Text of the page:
Pandit Tarun Bhattacharya is one of India’s most celebrated Santoor players who has learnt under the tutelage of Pandit. Ravi Shankar and other legendary musicians. Pandit. Bhattacharya has to his credit over 100 albums of which the album Kirwani had also been nominated for Pre-Grammy. Pandit Tarun Bhattacharya along with his wife Guru Sanchita Bhattacharya who is an Odissi Dance exponent also runs the school Santoor Ashram where deserving musicians are given music lessons absolutely free of cost in the Paramparic Gurukul format. Pandit Tarun Bhattacharya along with Rotary International actively takes part in various Social activities thus spreading the message of peace and universal brotherhood with his soulful music. Pt. Bhattacharya in a candid chat with Sholoana Bangaliana shared some snippets from his extensive musical journey. Excerpts:
Sholoana Bangaliana: So let us start right with your formative years… You have learnt music from your father Pt. Rabi Bhattacharya, so can we say that music came in naturally as it was in the family… Also, even as a child did you only want to become a musician or were there other dreams that you wanted to pursue?
Pandit Tarun Bhattacharya: As my initiation into music was as early 3 years, so naturally Music became my dream and passion right from the beginning. I must say like any other child and being from a smaller town Howrah, I was attracted to nature and liked playing in the open fields and was a naughty child stealing fruits from other’s gardens, playing football in slushy monsoon fields, trying to avoid studies to the extent of being reprimanded by guardians. Over all it was a musical childhood in an ambience pervaded by musical notes at home and perhaps the seeds of being a musicians were germinated very early in my life.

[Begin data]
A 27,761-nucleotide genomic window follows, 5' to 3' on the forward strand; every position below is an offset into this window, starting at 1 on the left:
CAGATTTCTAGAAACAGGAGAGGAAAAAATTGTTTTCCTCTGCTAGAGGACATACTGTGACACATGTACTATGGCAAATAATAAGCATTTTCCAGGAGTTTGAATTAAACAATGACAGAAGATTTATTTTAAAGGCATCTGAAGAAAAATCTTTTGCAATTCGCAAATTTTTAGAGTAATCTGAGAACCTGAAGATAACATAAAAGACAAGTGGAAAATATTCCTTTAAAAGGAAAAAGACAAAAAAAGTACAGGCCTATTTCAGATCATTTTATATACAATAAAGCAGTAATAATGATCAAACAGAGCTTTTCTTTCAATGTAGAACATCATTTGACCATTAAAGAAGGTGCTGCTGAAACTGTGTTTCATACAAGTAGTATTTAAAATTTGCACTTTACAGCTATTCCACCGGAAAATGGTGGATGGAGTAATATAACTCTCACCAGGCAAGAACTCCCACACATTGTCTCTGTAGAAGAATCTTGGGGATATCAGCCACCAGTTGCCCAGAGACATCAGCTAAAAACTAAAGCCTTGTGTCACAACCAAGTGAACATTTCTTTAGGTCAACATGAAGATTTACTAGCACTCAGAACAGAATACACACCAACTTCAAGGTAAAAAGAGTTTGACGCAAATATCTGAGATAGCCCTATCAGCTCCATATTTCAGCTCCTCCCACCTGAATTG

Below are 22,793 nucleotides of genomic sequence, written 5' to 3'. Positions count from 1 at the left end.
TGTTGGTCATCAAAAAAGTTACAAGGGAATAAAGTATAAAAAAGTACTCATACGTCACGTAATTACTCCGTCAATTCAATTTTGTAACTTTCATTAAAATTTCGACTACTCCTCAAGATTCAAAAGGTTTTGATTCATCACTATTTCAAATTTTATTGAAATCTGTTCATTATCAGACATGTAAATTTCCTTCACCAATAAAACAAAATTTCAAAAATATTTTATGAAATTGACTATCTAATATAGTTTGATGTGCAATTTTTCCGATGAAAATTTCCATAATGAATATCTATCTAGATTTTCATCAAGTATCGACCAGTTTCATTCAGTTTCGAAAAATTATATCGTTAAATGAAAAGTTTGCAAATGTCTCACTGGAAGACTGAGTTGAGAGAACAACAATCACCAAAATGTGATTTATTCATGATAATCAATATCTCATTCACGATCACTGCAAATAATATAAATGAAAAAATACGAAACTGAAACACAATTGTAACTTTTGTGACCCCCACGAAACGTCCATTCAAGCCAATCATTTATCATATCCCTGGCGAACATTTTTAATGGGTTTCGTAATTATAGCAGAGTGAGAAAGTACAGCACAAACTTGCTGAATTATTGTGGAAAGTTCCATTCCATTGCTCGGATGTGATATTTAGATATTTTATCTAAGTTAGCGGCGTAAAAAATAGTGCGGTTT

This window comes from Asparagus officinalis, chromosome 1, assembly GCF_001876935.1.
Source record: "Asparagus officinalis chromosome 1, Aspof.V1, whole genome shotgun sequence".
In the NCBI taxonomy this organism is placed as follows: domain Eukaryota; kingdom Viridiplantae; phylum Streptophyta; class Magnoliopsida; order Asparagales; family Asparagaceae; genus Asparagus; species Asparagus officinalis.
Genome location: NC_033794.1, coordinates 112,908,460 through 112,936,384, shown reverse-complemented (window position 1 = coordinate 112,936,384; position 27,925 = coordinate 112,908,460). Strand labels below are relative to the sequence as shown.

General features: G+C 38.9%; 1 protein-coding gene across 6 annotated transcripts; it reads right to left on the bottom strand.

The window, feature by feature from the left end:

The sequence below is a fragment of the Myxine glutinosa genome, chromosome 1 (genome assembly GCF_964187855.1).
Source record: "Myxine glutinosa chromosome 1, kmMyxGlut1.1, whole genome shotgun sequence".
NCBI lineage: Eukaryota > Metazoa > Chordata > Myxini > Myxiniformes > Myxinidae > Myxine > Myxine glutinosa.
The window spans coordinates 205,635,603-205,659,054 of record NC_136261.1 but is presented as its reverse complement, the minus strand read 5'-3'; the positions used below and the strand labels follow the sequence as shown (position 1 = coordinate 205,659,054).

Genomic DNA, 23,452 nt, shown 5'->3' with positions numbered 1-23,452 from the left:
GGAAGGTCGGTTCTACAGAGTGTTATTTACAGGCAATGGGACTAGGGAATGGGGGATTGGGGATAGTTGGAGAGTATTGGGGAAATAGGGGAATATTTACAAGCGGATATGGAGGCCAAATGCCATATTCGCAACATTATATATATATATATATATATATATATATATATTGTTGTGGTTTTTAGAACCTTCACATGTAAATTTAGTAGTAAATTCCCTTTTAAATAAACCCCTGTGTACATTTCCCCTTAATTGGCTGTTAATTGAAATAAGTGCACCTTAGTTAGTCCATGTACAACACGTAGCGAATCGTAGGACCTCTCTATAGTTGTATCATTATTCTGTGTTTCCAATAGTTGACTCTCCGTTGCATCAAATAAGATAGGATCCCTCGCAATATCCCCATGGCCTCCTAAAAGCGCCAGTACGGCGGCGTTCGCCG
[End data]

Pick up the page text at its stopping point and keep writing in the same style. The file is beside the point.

Sholoana Bangaliana: Today young musicians do not practice as much and believe in taking shortcuts, as a young musician how many hours did you devote to practicing and listening to good music?
Pandit Tarun Bhattacharya:I disagree with you on the first count. I believe those young musicians who are devoted to music take no short cuts and are equally zealous about their music and practice it as hard as we did in our younger days. In all generations we have had serious and non serious musicians and it hasn’t changed. In my younger days 8-9 hours were spent practicing music and we also followed with discussion about music with our masters/teachers. Also I believe listening to music of all forms is as important for the development of a musician. A good student must keep his/her ears open to good music from across the globe and all genres.
Sholoana Bangaliana: As a musician what was your earliest achievement that might have strengthened your will to take up music as your profession too?
Pandit Tarun Bhattacharya: Performing first time on stage at function emboldened me to take music because it was much appreciated by the listeners.
Sholoana Bangaliana:You have learnt music under the tutelage of the legendary Pandit. Ravi Shankar.. Please share some snippets from your days with him that had the essential elements of the Guru Sishya Parampara..
Pandit Tarun Bhattacharya: Those days remain the magical days for me, I just did not learn the finer nuances of music and perfected my art of being a musician but also learnt so many facets of life. He not only nurtured and honed my skills as a musician but also tutored, mentored me the way I should present myself on stage, how I should deal with my organizers and also social etiquette and more. Of course his humor was an art in itself. Overall Guruji gave birth to Tarun Bhattacharya as a complete musician. Though I am still learning but surely he gave a new lease of life as a musician.
Sholoana Bangaliana:You have invented the ‘Mankas’ that helps in tuning the Santoor and have also improvised on the Santoor, what led you to these experimentations and inventions?